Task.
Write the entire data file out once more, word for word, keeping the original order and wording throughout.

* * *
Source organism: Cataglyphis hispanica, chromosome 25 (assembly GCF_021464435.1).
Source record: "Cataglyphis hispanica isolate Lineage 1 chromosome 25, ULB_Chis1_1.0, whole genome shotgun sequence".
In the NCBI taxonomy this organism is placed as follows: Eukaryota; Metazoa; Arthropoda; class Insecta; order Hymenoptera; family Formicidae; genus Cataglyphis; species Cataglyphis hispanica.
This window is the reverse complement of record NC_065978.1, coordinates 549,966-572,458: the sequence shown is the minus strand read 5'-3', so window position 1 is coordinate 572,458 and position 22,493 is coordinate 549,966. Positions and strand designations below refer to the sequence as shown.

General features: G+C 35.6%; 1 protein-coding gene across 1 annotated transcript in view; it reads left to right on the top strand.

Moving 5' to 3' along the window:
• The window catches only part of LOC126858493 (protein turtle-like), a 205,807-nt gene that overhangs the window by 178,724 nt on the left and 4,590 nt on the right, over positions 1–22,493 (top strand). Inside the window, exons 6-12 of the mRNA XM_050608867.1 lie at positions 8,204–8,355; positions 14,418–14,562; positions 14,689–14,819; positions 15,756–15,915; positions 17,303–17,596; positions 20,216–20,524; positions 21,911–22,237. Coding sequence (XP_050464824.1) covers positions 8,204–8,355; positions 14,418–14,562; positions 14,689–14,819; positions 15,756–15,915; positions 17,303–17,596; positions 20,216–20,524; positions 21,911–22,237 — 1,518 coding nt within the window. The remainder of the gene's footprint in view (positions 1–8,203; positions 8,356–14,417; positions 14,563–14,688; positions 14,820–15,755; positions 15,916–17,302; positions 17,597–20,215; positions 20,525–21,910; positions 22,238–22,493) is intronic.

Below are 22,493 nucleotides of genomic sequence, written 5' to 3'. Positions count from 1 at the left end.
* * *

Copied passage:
Source organism: Cataglyphis hispanica, chromosome 25 (assembly GCF_021464435.1).
Source record: "Cataglyphis hispanica isolate Lineage 1 chromosome 25, ULB_Chis1_1.0, whole genome shotgun sequence".
In the NCBI taxonomy this organism is placed as follows: Eukaryota; Metazoa; Arthropoda; class Insecta; order Hymenoptera; family Formicidae; genus Cataglyphis; species Cataglyphis hispanica.
This window is the reverse complement of record NC_065978.1, coordinates 549,966-572,458: the sequence shown is the minus strand read 5'-3', so window position 1 is coordinate 572,458 and position 22,493 is coordinate 549,966. Positions and strand designations below refer to the sequence as shown.

General features: G+C 35.6%; 1 protein-coding gene across 1 annotated transcript in view; it reads left to right on the top strand.

Moving 5' to 3' along the window:
• The window catches only part of LOC126858493 (protein turtle-like), a 205,807-nt gene that overhangs the window by 178,724 nt on the left and 4,590 nt on the right, over positions 1–22,493 (top strand). Inside the window, exons 6-12 of the mRNA XM_050608867.1 lie at positions 8,204–8,355; positions 14,418–14,562; positions 14,689–14,819; positions 15,756–15,915; positions 17,303–17,596; positions 20,216–20,524; positions 21,911–22,237. Coding sequence (XP_050464824.1) covers positions 8,204–8,355; positions 14,418–14,562; positions 14,689–14,819; positions 15,756–15,915; positions 17,303–17,596; positions 20,216–20,524; positions 21,911–22,237 — 1,518 coding nt within the window. The remainder of the gene's footprint in view (positions 1–8,203; positions 8,356–14,417; positions 14,563–14,688; positions 14,820–15,755; positions 15,916–17,302; positions 17,597–20,215; positions 20,525–21,910; positions 22,238–22,493) is intronic.

Below are 22,493 nucleotides of genomic sequence, written 5' to 3'. Positions count from 1 at the left end.